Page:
"When to stop? " can be applied to many moments in life. But I'm focusing now on:
When to stop working on a painting or other piece of art? In other words, When is it finished?
The short answer - a work of art is never finished until it leaves the artist's studio and sometimes not even then. I recall reading that the abstract painter Clifford Still was sued by the owner of one of his large canvas paintings. Years after it sold for big money, it was returned, damaged, to Still, rolled up, with a note essentially saying, "Fix it". About a year later Still sent it back. Still had completely painted over the original work. The Judge sided with Still, since the owner didn't specify how to fix it.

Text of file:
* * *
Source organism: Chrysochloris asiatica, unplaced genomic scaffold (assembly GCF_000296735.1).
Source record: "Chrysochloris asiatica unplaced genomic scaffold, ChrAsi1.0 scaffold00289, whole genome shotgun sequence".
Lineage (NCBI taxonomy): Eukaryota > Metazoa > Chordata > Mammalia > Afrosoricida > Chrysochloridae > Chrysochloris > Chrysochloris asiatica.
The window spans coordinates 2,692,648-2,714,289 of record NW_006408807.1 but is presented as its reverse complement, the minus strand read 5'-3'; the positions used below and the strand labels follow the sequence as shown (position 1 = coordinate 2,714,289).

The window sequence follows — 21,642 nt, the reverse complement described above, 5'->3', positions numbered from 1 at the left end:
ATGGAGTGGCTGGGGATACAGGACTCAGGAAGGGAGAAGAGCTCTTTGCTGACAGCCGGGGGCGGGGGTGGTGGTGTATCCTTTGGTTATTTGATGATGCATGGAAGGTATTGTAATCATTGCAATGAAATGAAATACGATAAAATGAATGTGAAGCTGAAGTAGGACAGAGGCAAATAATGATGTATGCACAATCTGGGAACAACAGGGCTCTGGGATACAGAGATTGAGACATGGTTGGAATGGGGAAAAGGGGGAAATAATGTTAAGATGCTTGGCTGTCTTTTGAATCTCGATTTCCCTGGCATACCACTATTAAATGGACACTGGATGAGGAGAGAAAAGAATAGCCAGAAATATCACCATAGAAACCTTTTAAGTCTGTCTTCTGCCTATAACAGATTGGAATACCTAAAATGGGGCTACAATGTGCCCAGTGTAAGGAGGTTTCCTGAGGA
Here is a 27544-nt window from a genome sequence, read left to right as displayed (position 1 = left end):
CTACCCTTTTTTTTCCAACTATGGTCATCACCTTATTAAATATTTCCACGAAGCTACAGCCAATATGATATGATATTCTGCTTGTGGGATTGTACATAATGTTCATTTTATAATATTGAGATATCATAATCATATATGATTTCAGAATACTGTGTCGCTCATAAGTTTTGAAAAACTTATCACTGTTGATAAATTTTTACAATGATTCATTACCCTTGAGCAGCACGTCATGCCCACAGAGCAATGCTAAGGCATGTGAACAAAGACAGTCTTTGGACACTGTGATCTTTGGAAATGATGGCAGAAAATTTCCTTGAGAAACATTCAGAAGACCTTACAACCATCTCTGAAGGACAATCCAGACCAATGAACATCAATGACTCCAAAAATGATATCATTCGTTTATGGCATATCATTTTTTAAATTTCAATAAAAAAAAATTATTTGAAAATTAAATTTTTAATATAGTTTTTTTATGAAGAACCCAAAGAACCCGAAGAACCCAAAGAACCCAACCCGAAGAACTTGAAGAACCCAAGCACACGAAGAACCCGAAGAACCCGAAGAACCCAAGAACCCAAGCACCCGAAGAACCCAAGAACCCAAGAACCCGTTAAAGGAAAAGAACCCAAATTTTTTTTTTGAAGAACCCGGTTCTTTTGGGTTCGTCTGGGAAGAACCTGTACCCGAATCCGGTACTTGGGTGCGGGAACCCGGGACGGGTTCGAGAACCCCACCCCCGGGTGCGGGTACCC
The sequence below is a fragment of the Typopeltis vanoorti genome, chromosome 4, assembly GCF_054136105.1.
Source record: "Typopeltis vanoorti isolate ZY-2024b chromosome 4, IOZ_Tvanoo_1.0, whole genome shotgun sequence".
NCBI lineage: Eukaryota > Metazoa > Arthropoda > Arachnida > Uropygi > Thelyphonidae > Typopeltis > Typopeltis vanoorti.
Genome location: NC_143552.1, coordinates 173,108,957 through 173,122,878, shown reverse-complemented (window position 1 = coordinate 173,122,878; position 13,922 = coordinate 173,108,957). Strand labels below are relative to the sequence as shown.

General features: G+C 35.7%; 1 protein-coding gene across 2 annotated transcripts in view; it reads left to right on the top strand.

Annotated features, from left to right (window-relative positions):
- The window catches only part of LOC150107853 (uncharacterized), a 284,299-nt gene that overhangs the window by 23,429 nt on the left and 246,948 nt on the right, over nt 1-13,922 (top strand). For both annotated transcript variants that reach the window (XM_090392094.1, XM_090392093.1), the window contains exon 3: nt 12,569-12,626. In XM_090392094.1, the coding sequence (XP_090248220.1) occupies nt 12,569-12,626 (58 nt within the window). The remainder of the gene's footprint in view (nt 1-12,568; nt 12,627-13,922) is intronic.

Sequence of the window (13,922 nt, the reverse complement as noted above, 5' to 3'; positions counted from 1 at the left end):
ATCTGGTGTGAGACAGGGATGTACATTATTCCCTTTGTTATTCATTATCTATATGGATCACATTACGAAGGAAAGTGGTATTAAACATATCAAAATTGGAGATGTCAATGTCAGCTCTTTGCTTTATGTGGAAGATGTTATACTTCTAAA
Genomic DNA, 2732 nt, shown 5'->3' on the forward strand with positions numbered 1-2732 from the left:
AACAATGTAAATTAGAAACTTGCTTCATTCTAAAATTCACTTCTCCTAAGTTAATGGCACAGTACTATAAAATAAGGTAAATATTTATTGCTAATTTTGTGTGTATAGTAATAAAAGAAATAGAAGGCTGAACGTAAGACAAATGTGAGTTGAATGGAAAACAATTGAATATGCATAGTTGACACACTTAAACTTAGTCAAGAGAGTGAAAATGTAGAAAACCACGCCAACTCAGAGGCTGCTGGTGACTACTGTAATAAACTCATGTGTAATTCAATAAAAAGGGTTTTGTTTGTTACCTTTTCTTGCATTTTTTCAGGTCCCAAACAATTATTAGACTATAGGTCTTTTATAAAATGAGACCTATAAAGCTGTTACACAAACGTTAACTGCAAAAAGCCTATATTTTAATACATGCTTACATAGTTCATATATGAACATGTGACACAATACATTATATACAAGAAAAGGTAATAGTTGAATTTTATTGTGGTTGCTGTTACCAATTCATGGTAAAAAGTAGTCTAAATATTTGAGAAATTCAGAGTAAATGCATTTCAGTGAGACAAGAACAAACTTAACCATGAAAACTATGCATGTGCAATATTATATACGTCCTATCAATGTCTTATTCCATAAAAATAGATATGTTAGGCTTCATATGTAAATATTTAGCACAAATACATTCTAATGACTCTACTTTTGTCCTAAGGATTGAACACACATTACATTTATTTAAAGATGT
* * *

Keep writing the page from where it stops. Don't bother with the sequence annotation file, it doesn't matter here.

Sometimes the answer to "When to stop?" is clear: a quick sketch that sings to you, or when you exhaust an overworked piece to further one's knowledge.
But often you reach a stage in a work where it seems unified, but the question arises, should I leave it now, or continue on? You can always do more, but recall the late comic Gilda Radner's adage, "There's always something."
It may be worth while to reframe the question from, "When to stop?" to "Should I continue?"
My advice: 1. Stop work and sleep on it. Your creative brain (right side) has probably reached its limit and has turned things over to the analytic (left side) of your brain which is posing the question. 2.
When you get up in the morning to study your work, your right brain will be in control again. If there is somewhere creative to go with that piece, then proceed. If not, sign and date it and start something new.
The photo above is of a large Matisse masterpiece at the Pompidou Museum in Paris. Notice the shaded and scuffed area behind the sitter's head. Matisse must have reworked the head many times, but wisely left the resulting background alone when the portrait was complete.